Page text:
• Problems: Identify tasks/items that are stuck and can't be finished. Problems often need help from someone else, such as my manager.

Heather Armstrong, Disabled Student Engagement Worker, Student Wellbeing and Inclusion

Photo of Heather Armstrong.jpg

I am Heather Armstrong and I have worked in Student Wellbeing Inclusion since 2020. I am neurodivergent, having lived with dyslexia my whole life but did not get a diagnosis from an educational psychologist until I was in my early 20s, when I was in university. Edinburgh Napier University has always been a supportive place to work, I have worked with line manager to come up with ways of managing the signs of my dyslexia, which includes issues with reading, writing large pieces and time management. Being part of Edinburgh Napier University community has also been useful in supporting my dyslexia being able to use the available assistive technology to staff and students, on AppsAnywhere. I have always felt comfortable and confident talking about my dyslexia with colleagues at ENU, something that I often worried about after my diagnosis and when thinking about entering the world of work. Wider opinion of dyslexia has changed over the years with dyslexic thinking now classed as a valuable skill. Dyslexic people are often good problem solvers, great at conversations and thinking outside the box - a wide range of great skills that neurotypical people might not have.

Maria King, Subject Librarian, Learning and Research Services

Photo of Maria King.jpg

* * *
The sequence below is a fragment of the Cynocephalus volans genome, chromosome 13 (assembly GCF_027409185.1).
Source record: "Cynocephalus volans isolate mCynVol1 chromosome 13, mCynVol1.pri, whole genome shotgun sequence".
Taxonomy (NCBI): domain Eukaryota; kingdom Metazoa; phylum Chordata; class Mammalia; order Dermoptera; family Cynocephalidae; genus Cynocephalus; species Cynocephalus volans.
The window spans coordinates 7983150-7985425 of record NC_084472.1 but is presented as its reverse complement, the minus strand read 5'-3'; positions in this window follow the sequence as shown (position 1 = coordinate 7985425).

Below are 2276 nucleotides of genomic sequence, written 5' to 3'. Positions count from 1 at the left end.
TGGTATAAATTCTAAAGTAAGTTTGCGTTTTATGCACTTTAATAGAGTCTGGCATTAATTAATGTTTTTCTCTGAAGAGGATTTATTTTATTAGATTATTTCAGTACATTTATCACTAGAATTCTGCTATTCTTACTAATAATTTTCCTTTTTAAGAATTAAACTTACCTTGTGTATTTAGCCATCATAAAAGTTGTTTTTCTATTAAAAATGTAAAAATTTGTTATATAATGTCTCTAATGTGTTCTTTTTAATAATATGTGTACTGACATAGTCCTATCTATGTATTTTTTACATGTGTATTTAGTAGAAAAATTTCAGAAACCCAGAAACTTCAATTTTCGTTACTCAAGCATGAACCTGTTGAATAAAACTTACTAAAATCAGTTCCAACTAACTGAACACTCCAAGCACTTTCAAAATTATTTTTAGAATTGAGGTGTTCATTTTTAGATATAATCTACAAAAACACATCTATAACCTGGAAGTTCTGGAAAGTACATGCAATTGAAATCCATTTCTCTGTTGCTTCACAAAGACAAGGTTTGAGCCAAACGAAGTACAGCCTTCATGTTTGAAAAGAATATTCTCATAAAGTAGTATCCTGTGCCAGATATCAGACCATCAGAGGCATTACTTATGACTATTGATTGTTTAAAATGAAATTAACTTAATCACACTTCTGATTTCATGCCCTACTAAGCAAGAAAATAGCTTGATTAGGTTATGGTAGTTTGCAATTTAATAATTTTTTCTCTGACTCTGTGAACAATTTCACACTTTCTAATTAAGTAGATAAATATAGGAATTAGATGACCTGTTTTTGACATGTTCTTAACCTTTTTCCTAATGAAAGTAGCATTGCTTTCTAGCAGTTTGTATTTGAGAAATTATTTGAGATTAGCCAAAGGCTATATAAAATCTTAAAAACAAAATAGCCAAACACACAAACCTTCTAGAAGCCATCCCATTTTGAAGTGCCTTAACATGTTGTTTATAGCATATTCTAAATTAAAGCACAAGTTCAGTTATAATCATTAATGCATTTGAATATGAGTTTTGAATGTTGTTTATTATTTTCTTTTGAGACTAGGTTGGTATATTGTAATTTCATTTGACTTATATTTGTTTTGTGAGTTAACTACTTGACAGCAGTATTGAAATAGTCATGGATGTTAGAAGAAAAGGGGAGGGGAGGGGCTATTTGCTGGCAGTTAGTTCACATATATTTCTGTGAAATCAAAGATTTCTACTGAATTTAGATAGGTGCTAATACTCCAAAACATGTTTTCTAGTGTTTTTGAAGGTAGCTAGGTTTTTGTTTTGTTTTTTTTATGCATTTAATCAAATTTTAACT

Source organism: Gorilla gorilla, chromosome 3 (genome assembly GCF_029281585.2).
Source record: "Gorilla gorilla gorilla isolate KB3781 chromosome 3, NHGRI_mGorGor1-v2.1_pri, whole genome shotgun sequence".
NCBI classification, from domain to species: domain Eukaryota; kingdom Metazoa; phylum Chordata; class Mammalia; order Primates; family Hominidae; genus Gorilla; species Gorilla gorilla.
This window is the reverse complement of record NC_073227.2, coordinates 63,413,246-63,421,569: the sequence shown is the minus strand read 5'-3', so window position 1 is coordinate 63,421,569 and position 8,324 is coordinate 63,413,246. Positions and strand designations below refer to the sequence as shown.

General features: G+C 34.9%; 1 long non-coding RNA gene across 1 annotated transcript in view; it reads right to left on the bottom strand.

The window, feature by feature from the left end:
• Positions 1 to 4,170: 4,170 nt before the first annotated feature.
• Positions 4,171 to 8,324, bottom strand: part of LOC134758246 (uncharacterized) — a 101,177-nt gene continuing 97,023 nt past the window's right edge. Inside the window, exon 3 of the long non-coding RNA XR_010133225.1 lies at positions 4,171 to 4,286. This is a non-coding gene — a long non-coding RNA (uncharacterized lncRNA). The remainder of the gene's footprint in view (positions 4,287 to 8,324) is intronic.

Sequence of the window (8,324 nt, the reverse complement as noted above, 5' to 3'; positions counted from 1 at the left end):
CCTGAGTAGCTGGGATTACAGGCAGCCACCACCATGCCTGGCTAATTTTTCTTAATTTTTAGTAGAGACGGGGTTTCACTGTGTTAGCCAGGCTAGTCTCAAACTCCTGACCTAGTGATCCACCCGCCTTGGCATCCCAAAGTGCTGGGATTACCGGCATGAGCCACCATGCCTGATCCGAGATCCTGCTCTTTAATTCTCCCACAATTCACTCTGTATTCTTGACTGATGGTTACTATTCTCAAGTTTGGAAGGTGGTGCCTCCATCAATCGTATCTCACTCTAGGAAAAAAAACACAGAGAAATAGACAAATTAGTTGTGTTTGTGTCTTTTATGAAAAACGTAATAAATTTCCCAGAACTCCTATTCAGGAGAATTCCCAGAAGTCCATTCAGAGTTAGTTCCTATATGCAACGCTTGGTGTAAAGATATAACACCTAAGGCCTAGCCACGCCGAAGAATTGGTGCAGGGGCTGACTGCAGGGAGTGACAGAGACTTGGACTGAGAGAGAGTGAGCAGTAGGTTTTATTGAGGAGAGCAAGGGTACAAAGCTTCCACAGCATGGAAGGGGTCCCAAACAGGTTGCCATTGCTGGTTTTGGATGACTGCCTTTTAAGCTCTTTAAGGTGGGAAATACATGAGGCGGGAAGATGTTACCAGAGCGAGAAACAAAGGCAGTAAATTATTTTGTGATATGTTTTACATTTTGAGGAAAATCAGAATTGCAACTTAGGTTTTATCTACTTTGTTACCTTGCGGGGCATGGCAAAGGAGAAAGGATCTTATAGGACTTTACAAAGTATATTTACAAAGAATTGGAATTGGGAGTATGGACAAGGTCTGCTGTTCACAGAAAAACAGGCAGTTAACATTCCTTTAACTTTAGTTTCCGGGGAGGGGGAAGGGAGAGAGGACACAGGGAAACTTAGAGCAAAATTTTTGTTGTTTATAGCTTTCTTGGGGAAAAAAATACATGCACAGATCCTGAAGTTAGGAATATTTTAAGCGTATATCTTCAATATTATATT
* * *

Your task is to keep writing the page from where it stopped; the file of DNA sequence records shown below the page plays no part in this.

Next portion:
Being neurodivergent impacts my executive functioning skills, below are examples of these, what it means in practice, and what helps me whilst working at Napier. Time management and estimation of time - I can find it challenging to estimate how long a task can take, meaning I often have to overestimate the time it will take to do something in order to avoid being late or running out of time to complete a task. Other things that help me include creating master, weekly, and daily to do lists, and adding all tasks to my calendar including deadlines for completing these. I also have an extensive colour coding system in my Outlook calendar so at a glance I can easily see all the different tasks I am doing in a certain day/week. Staying on track on tasks and how distractions impact me – my mind is constantly jumping between different thoughts and so it is very easy to get distracted from what I am doing. If I need to focus and concentrate I close down applications where notifications might pop up e.g. Outlook. At Napier it is also good that I am able to have my Teams and calls set to voicemail, which again removes distractions when I am teaching or focusing on a specific piece of work. Working from home is also really beneficial for me as I find the office environment very difficult to focus in sometimes as there are so many distractions out of my control. Sequencing of tasks and procedures – complicated tasks with lots of different steps or tasks with set procedures can be more challenging for me to complete. Breaking complicated tasks down into separate tasks and stages and working through these as separate individual tasks is really helpful. With procedures, having written documents/flow charts that I can refer back to is essential for me to follow procedures accurately. The other main impact for me of being neurodivergent is the sensory environment, particularly noise and sounds as I am impacted by auditory processing challenges and sensitivities. This includes noises that may be quiet or unnoticeable to others sounds very loud to me which can be very distracting and make it impossible for me to focus on work, an example of these are clocks and working in an office that has an analogue wall clock that ticks. Multiple sounds in the background of the office environment are also competing for focus in my brain so again can really distract me from being able to focus on work. Hot desking in large shared offices makes this even more difficult as it makes the environment more unpredictable and less familiar for my brain to get used to and manage.